If you don’t have the correct start and end tags that would be one reason why someone could see your PHP code on the screen. Without the PHP tags the server doesn’t have any way to know what you’ve typed needs to be evaluated as PHP.

In the code above you’ll also see print and echo statements. It doesn’t really matter which one you use, but this is how you print something to the screen. Notice on the third print statement there is HTML in the quotation marks. There is nothing wrong with putting HTML inside of your PHP, in fact that’s one of the great things about it.

A few syntax things to keep in mind:
1. You always need matching start and end tags.
2. PHP statements always end with a semicolon ;
3. When you echo something to the screen it should be inside of single or double quotation marks
4. If you need to put quotes in your print statements then you should escape it like this:

The backslash tells PHP to evaluate the quotation mark as text and not as the end of the string.

5. You won’t see an error in PHP until you go to view the page. That’s because php is only evaluated on runtime. Sometimes this is very frustrating, and you’ve probably seen error codes before. If you get an error message read it, it usually tells you what you did wrong in your code.

Common PHP Errors & Solutions

Parse error: syntax error, unexpected T_STRING in [file location] on line [#]
This means you forgot a ” or a ‘ somewhere. There should always be at the start and end of a string. If you have a matching pair, make sure you don’t have one too many. If you have quotes inside of your string then you need to escape them using a backslash like this: ” or ‘

Parse error: syntax error, unexpected ‘}’ in [file location] on line [#]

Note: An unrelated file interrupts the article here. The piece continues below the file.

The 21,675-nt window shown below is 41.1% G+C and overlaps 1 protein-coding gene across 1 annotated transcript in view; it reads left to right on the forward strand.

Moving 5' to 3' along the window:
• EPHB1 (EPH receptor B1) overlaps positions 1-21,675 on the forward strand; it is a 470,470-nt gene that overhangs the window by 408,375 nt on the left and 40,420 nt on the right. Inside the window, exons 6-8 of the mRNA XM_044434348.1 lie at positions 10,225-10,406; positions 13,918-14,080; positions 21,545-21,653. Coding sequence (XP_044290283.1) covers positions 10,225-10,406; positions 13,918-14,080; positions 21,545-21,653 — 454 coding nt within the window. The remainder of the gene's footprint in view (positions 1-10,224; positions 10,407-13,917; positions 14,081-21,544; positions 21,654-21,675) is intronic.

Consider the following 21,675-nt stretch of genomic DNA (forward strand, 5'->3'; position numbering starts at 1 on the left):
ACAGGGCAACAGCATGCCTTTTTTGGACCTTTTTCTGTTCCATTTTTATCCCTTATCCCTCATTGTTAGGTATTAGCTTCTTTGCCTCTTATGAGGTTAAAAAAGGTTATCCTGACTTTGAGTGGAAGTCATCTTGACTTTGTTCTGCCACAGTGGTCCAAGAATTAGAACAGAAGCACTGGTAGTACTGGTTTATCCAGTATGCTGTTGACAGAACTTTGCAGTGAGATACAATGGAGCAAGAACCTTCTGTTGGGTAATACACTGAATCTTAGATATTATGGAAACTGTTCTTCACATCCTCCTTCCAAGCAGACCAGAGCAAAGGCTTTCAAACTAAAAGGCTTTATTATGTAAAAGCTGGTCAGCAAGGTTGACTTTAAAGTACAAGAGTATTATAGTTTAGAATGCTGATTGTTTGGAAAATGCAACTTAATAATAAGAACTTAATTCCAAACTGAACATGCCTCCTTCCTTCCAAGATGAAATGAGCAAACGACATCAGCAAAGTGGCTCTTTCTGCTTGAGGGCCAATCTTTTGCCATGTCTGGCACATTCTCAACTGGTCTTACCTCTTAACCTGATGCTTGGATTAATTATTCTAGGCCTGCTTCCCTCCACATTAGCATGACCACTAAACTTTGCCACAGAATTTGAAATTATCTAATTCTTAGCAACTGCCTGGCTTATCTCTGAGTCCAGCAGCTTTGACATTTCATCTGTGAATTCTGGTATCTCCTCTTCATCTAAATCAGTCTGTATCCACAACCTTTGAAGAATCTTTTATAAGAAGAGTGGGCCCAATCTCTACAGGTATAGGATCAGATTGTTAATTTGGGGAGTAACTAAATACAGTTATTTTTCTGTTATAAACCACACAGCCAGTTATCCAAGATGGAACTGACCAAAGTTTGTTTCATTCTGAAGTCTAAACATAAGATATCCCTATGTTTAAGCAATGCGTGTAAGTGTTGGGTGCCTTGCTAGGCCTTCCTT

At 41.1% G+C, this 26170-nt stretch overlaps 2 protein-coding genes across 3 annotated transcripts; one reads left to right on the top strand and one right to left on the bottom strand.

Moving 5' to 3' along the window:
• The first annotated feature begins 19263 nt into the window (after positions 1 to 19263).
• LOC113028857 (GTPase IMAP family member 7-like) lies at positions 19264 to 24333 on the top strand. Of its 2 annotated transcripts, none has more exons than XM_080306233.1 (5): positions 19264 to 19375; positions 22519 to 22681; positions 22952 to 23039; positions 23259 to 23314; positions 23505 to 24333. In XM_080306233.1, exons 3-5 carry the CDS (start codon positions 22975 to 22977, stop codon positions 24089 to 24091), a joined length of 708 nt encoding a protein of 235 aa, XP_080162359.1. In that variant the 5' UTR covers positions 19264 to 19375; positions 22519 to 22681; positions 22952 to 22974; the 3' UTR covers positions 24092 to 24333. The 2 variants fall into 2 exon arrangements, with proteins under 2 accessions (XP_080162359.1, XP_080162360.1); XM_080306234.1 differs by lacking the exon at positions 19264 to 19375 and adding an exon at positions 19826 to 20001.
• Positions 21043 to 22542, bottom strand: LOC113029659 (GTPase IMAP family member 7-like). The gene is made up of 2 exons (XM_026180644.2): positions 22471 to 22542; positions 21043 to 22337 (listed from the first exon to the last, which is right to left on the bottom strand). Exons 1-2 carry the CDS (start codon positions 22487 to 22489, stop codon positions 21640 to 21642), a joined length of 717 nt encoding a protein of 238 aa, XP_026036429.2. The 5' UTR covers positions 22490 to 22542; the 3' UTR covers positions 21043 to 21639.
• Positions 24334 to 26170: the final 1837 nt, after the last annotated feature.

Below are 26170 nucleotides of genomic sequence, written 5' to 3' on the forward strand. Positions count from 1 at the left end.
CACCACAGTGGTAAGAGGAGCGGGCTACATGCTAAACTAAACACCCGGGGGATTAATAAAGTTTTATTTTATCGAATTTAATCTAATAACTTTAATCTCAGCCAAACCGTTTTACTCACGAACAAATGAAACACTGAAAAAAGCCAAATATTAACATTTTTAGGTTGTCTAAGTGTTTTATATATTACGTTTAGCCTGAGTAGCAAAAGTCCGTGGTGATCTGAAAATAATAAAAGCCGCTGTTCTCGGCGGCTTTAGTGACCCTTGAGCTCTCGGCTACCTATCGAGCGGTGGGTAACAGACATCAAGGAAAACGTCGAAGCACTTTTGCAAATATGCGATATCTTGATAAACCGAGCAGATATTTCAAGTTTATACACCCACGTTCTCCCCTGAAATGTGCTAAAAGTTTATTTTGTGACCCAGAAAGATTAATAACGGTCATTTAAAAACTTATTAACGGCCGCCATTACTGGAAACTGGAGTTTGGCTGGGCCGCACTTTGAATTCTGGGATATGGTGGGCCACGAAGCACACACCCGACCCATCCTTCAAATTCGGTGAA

This means you have some kind of multi-line statement and you either forgot a bracket or having too many brackets. Brackets always come in pairs. Sometimes it mean you’re missing a semicolon at the end of the previous statement.

Parse error: syntax error, unexpected ‘”‘ in [file location] on line [#]
This means you probably forgot a parentheses before of after the DOUBLE quote. Sometimes it could also mean that you forgot to escape the double quote.

Parse error: syntax error, unexpected “‘” in [file location] on line [#]
This means you probably forgot a parentheses before of after the SINGLE quote. Sometimes it could also mean that you forgot to escape the SINGLE quote.

Parse error: syntax error, unexpected ‘;’ in [file location] on line [#]
This means that you’re missing something before the semicolon at the end of your statement. Usually its a closing parentheses. However, it could also mean you have a semicolon in a position PHP is not expecting one to be in. That usually happens in loops.

Parse error: syntax error, unexpected T_EXIT in [file location] on line [#]
This means you forgot a semicolon before an exit; call

Parse error: syntax error, unexpected $end in [file location] on line [#]
This usually means you forgot a semicolon or your function isn’t returning like it should be.


In PHP a variable is defined by a $ dollar sign. That means any word with a dollar sign in front of it will usually be evaluated for some other kind of content. The easiest way to think of a variable is to think about a jar. You can put things into a jar and take things out. You can stick a name on a jar but then decide you want to change that name later. Variables also work this way.